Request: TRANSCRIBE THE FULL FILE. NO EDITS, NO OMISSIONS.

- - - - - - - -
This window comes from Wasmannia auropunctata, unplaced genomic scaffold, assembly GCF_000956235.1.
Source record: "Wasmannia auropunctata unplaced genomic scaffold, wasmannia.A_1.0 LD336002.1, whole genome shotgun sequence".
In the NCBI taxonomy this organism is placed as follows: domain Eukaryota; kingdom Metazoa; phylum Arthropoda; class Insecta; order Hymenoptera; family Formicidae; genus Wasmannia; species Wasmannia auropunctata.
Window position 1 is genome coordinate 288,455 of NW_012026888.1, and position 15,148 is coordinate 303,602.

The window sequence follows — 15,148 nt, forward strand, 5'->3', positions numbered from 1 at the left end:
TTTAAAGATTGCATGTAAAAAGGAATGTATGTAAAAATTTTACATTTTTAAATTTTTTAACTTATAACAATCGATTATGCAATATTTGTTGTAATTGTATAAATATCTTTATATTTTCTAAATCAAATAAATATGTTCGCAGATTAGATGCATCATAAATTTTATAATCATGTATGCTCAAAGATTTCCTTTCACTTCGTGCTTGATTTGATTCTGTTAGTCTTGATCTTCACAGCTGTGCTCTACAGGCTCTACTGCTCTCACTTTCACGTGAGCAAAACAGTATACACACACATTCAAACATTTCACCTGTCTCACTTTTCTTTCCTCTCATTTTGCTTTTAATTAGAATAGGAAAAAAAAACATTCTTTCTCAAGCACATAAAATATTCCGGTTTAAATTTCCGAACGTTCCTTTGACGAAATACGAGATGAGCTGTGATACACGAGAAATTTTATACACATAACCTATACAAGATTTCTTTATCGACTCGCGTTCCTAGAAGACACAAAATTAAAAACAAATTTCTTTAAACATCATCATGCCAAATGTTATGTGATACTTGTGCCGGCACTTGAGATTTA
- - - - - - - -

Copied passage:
This window comes from Wasmannia auropunctata, unplaced genomic scaffold, assembly GCF_000956235.1.
Source record: "Wasmannia auropunctata unplaced genomic scaffold, wasmannia.A_1.0 LD336002.1, whole genome shotgun sequence".
In the NCBI taxonomy this organism is placed as follows: domain Eukaryota; kingdom Metazoa; phylum Arthropoda; class Insecta; order Hymenoptera; family Formicidae; genus Wasmannia; species Wasmannia auropunctata.
Window position 1 is genome coordinate 288,455 of NW_012026888.1, and position 15,148 is coordinate 303,602.

The window sequence follows — 15,148 nt, forward strand, 5'->3', positions numbered from 1 at the left end:
TTTAAAGATTGCATGTAAAAAGGAATGTATGTAAAAATTTTACATTTTTAAATTTTTTAACTTATAACAATCGATTATGCAATATTTGTTGTAATTGTATAAATATCTTTATATTTTCTAAATCAAATAAATATGTTCGCAGATTAGATGCATCATAAATTTTATAATCATGTATGCTCAAAGATTTCCTTTCACTTCGTGCTTGATTTGATTCTGTTAGTCTTGATCTTCACAGCTGTGCTCTACAGGCTCTACTGCTCTCACTTTCACGTGAGCAAAACAGTATACACACACATTCAAACATTTCACCTGTCTCACTTTTCTTTCCTCTCATTTTGCTTTTAATTAGAATAGGAAAAAAAAACATTCTTTCTCAAGCACATAAAATATTCCGGTTTAAATTTCCGAACGTTCCTTTGACGAAATACGAGATGAGCTGTGATACACGAGAAATTTTATACACATAACCTATACAAGATTTCTTTATCGACTCGCGTTCCTAGAAGACACAAAATTAAAAACAAATTTCTTTAAACATCATCATGCCAAATGTTATGTGATACTTGTGCCGGCACTTGAGATTTA